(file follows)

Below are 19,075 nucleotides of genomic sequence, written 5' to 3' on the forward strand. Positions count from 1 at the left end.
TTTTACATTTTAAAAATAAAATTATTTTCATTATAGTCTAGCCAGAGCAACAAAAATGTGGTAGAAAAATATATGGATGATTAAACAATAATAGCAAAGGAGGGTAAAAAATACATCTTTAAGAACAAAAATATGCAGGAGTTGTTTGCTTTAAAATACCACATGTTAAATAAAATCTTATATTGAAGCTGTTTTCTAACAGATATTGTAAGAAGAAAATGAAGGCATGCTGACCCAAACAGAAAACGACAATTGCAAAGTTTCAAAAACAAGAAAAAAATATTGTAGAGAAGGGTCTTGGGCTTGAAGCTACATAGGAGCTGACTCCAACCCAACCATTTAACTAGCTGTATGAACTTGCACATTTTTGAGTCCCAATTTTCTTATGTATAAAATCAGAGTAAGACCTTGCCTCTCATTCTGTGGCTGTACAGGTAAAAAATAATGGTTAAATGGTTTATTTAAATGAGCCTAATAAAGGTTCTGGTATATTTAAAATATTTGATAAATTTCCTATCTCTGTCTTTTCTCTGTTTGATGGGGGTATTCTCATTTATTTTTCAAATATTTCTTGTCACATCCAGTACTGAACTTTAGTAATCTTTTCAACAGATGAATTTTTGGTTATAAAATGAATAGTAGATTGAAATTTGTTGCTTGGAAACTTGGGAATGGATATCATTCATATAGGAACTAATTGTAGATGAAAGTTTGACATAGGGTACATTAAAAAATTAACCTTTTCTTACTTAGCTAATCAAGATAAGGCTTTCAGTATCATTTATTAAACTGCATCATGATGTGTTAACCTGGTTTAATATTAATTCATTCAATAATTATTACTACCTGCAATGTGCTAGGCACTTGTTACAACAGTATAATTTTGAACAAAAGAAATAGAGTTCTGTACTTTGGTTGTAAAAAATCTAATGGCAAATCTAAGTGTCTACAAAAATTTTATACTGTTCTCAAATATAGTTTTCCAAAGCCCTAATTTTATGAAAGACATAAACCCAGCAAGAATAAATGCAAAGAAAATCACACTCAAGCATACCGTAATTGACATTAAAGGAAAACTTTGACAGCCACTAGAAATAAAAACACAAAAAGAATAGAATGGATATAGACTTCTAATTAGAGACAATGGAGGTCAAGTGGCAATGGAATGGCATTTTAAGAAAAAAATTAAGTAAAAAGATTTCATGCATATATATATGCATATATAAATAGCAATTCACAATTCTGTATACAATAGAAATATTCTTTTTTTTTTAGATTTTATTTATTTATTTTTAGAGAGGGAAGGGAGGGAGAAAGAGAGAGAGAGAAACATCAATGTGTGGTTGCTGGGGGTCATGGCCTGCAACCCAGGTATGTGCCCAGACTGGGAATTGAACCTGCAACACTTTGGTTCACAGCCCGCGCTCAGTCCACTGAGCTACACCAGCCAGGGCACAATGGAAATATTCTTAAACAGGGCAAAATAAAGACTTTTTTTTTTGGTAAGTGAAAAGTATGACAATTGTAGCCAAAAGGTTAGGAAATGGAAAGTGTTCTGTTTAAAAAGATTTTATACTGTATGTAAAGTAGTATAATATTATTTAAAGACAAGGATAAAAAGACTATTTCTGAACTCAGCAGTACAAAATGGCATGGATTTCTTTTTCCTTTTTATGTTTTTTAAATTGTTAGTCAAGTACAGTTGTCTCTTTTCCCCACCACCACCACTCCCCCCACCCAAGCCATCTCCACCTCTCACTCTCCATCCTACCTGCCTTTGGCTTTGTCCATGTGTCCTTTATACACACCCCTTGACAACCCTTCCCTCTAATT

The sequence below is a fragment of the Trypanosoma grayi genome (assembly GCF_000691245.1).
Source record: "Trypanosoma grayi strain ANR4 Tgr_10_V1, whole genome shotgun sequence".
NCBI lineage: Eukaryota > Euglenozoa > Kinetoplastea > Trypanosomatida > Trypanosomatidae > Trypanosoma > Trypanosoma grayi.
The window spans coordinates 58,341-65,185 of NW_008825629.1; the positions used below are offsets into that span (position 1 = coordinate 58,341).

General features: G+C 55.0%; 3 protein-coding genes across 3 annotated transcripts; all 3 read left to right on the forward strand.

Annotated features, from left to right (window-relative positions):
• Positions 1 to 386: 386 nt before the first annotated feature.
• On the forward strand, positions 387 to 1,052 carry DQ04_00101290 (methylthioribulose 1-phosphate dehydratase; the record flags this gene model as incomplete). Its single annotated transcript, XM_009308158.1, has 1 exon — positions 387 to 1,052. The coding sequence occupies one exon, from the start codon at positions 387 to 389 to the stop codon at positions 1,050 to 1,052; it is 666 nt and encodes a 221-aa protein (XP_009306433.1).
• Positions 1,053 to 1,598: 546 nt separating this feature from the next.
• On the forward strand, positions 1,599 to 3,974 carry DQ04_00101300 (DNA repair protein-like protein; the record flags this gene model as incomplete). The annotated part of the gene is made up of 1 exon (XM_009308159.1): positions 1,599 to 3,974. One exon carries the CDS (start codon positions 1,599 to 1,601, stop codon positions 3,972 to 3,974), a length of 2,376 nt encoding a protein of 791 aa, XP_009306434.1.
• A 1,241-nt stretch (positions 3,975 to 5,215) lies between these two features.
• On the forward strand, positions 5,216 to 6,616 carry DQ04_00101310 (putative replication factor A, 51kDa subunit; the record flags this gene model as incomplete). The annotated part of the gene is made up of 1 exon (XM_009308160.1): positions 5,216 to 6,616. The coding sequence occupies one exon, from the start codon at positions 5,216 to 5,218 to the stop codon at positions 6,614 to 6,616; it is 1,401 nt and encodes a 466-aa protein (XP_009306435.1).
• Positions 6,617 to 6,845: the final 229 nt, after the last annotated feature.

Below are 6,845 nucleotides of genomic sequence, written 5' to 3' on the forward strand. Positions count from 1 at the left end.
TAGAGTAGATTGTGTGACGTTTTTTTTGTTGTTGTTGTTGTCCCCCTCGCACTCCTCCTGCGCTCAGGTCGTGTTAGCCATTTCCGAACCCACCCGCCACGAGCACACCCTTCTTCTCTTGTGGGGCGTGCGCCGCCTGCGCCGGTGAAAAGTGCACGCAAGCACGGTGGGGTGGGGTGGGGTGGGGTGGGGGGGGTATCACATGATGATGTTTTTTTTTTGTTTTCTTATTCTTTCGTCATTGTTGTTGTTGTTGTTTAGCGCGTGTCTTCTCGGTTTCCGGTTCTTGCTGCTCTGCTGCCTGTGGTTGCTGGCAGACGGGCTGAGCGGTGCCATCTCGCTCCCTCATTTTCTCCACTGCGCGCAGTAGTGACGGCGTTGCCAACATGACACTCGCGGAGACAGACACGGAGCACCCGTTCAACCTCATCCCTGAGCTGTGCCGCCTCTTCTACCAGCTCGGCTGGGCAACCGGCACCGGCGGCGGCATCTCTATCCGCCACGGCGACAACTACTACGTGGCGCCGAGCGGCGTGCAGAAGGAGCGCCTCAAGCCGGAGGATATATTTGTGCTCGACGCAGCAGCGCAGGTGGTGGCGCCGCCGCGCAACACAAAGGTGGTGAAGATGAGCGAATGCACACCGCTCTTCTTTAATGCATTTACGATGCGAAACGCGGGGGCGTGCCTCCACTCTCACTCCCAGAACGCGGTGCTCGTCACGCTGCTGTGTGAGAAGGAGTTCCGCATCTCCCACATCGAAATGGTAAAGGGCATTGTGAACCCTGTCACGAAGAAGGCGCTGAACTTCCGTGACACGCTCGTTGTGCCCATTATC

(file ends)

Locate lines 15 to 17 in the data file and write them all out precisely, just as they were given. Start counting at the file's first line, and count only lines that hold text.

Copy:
• Positions 6,617 to 6,845: the final 229 nt, after the last annotated feature.

Below are 6,845 nucleotides of genomic sequence, written 5' to 3' on the forward strand. Positions count from 1 at the left end.
TAGAGTAGATTGTGTGACGTTTTTTTTGTTGTTGTTGTTGTCCCCCTCGCACTCCTCCTGCGCTCAGGTCGTGTTAGCCATTTCCGAACCCACCCGCCACGAGCACACCCTTCTTCTCTTGTGGGGCGTGCGCCGCCTGCGCCGGTGAAAAGTGCACGCAAGCACGGTGGGGTGGGGTGGGGTGGGGTGGGGGGGGTATCACATGATGATGTTTTTTTTTTGTTTTCTTATTCTTTCGTCATTGTTGTTGTTGTTGTTTAGCGCGTGTCTTCTCGGTTTCCGGTTCTTGCTGCTCTGCTGCCTGTGGTTGCTGGCAGACGGGCTGAGCGGTGCCATCTCGCTCCCTCATTTTCTCCACTGCGCGCAGTAGTGACGGCGTTGCCAACATGACACTCGCGGAGACAGACACGGAGCACCCGTTCAACCTCATCCCTGAGCTGTGCCGCCTCTTCTACCAGCTCGGCTGGGCAACCGGCACCGGCGGCGGCATCTCTATCCGCCACGGCGACAACTACTACGTGGCGCCGAGCGGCGTGCAGAAGGAGCGCCTCAAGCCGGAGGATATATTTGTGCTCGACGCAGCAGCGCAGGTGGTGGCGCCGCCGCGCAACACAAAGGTGGTGAAGATGAGCGAATGCACACCGCTCTTCTTTAATGCATTTACGATGCGAAACGCGGGGGCGTGCCTCCACTCTCACTCCCAGAACGCGGTGCTCGTCACGCTGCTGTGTGAGAAGGAGTTCCGCATCTCCCACATCGAAATGGTAAAGGGCATTGTGAACCCTGTCACGAAGAAGGCGCTGAACTTCCGTGACACGCTCGTTGTGCCCATTATC